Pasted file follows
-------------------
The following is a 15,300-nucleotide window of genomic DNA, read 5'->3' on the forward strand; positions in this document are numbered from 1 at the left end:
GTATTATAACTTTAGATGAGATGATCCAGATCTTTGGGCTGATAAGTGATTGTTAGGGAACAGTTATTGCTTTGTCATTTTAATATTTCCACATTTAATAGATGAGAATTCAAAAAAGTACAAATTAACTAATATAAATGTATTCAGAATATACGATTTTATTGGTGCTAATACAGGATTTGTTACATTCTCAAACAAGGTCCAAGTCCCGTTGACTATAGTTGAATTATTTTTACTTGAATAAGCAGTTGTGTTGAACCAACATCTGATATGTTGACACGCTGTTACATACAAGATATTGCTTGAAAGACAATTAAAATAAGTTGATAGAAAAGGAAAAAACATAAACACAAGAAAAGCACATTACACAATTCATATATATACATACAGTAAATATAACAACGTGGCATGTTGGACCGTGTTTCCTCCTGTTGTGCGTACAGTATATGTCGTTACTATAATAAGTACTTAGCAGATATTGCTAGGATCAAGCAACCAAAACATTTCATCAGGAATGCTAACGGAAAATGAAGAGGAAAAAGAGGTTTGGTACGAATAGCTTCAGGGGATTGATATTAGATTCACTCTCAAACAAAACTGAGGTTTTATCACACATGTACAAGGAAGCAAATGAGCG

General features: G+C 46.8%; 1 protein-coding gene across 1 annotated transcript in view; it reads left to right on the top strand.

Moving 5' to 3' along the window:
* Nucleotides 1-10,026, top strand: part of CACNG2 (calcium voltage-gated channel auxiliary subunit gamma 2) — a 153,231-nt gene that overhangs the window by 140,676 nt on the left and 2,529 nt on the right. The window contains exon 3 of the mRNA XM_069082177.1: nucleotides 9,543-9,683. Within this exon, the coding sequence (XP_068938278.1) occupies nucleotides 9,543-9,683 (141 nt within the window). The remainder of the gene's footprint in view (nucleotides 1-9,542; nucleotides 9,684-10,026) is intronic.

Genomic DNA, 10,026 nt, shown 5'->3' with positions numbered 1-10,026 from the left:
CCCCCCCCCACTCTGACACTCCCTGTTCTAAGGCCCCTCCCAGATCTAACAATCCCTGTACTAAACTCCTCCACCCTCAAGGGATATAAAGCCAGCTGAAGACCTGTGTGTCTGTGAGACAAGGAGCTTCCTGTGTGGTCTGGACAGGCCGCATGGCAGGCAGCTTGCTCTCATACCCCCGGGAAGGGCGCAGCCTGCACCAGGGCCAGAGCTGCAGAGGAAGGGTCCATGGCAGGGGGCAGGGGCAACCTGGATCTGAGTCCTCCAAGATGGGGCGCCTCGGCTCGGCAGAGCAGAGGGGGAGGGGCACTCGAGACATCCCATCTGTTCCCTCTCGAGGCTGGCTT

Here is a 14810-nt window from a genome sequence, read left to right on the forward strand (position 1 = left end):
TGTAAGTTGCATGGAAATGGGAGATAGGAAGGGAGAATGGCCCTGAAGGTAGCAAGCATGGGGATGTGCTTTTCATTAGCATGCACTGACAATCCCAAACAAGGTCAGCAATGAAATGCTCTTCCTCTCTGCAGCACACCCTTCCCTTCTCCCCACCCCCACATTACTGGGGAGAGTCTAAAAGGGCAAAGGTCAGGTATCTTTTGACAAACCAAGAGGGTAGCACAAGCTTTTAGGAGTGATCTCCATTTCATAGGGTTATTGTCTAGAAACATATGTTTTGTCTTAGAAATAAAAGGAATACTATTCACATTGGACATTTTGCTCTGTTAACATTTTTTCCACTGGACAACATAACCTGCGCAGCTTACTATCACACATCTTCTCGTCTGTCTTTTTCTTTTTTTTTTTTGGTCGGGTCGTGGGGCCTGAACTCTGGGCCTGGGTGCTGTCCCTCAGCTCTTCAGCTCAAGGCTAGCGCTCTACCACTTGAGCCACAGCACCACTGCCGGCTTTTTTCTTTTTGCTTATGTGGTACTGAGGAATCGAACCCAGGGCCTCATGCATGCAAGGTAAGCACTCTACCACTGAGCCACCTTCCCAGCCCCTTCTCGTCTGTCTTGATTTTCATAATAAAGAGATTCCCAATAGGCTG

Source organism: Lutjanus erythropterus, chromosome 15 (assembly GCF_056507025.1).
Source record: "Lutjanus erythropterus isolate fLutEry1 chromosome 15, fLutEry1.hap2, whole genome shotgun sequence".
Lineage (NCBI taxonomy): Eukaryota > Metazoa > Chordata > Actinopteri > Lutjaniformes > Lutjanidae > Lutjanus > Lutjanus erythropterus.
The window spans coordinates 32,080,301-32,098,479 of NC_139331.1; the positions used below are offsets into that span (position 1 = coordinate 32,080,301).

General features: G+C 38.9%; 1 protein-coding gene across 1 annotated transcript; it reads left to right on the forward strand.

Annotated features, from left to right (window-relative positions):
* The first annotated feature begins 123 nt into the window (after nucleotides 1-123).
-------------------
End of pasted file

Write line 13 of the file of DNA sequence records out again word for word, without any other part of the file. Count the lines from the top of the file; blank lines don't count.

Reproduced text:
The window spans coordinates 32,080,301-32,098,479 of NC_139331.1; the positions used below are offsets into that span (position 1 = coordinate 32,080,301).